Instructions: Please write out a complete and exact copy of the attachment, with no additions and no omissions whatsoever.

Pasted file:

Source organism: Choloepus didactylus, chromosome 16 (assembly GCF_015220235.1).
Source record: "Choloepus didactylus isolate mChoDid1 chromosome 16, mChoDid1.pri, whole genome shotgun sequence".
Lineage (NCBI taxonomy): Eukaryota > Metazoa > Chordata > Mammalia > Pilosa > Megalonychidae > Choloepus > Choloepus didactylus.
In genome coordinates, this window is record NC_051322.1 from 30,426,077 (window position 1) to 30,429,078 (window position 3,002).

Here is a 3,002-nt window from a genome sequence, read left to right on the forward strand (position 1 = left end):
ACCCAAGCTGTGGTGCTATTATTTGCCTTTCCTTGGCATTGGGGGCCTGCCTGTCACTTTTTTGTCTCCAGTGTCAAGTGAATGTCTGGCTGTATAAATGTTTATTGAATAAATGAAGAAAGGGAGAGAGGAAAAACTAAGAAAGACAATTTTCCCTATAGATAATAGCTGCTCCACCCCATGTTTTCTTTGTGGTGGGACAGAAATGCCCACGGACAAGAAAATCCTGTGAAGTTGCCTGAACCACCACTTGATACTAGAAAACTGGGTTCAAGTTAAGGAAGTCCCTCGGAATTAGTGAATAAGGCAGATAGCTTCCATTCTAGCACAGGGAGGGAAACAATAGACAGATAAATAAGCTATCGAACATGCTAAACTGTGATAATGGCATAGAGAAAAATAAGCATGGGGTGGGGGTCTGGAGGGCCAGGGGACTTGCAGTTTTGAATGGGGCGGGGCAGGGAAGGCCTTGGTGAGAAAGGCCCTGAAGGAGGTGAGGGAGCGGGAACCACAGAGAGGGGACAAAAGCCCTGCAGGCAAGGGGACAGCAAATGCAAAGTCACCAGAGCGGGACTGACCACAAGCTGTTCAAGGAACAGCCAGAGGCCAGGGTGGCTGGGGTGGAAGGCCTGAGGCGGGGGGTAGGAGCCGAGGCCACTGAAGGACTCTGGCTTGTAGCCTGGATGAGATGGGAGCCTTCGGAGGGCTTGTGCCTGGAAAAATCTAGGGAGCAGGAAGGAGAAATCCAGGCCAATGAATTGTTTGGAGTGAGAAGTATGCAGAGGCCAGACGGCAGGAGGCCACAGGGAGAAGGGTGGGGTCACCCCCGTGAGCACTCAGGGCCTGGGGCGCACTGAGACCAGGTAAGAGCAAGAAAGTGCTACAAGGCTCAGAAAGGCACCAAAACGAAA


Source organism: Choloepus didactylus, chromosome 16 (assembly GCF_015220235.1).
Source record: "Choloepus didactylus isolate mChoDid1 chromosome 16, mChoDid1.pri, whole genome shotgun sequence".
Lineage (NCBI taxonomy): Eukaryota > Metazoa > Chordata > Mammalia > Pilosa > Megalonychidae > Choloepus > Choloepus didactylus.
In genome coordinates, this window is record NC_051322.1 from 30,426,077 (window position 1) to 30,429,078 (window position 3,002).

Here is a 3,002-nt window from a genome sequence, read left to right on the forward strand (position 1 = left end):
ACCCAAGCTGTGGTGCTATTATTTGCCTTTCCTTGGCATTGGGGGCCTGCCTGTCACTTTTTTGTCTCCAGTGTCAAGTGAATGTCTGGCTGTATAAATGTTTATTGAATAAATGAAGAAAGGGAGAGAGGAAAAACTAAGAAAGACAATTTTCCCTATAGATAATAGCTGCTCCACCCCATGTTTTCTTTGTGGTGGGACAGAAATGCCCACGGACAAGAAAATCCTGTGAAGTTGCCTGAACCACCACTTGATACTAGAAAACTGGGTTCAAGTTAAGGAAGTCCCTCGGAATTAGTGAATAAGGCAGATAGCTTCCATTCTAGCACAGGGAGGGAAACAATAGACAGATAAATAAGCTATCGAACATGCTAAACTGTGATAATGGCATAGAGAAAAATAAGCATGGGGTGGGGGTCTGGAGGGCCAGGGGACTTGCAGTTTTGAATGGGGCGGGGCAGGGAAGGCCTTGGTGAGAAAGGCCCTGAAGGAGGTGAGGGAGCGGGAACCACAGAGAGGGGACAAAAGCCCTGCAGGCAAGGGGACAGCAAATGCAAAGTCACCAGAGCGGGACTGACCACAAGCTGTTCAAGGAACAGCCAGAGGCCAGGGTGGCTGGGGTGGAAGGCCTGAGGCGGGGGGTAGGAGCCGAGGCCACTGAAGGACTCTGGCTTGTAGCCTGGATGAGATGGGAGCCTTCGGAGGGCTTGTGCCTGGAAAAATCTAGGGAGCAGGAAGGAGAAATCCAGGCCAATGAATTGTTTGGAGTGAGAAGTATGCAGAGGCCAGACGGCAGGAGGCCACAGGGAGAAGGGTGGGGTCACCCCCGTGAGCACTCAGGGCCTGGGGCGCACTGAGACCAGGTAAGAGCAAGAAAGTGCTACAAGGCTCAGAAAGGCACCAAAACGAAA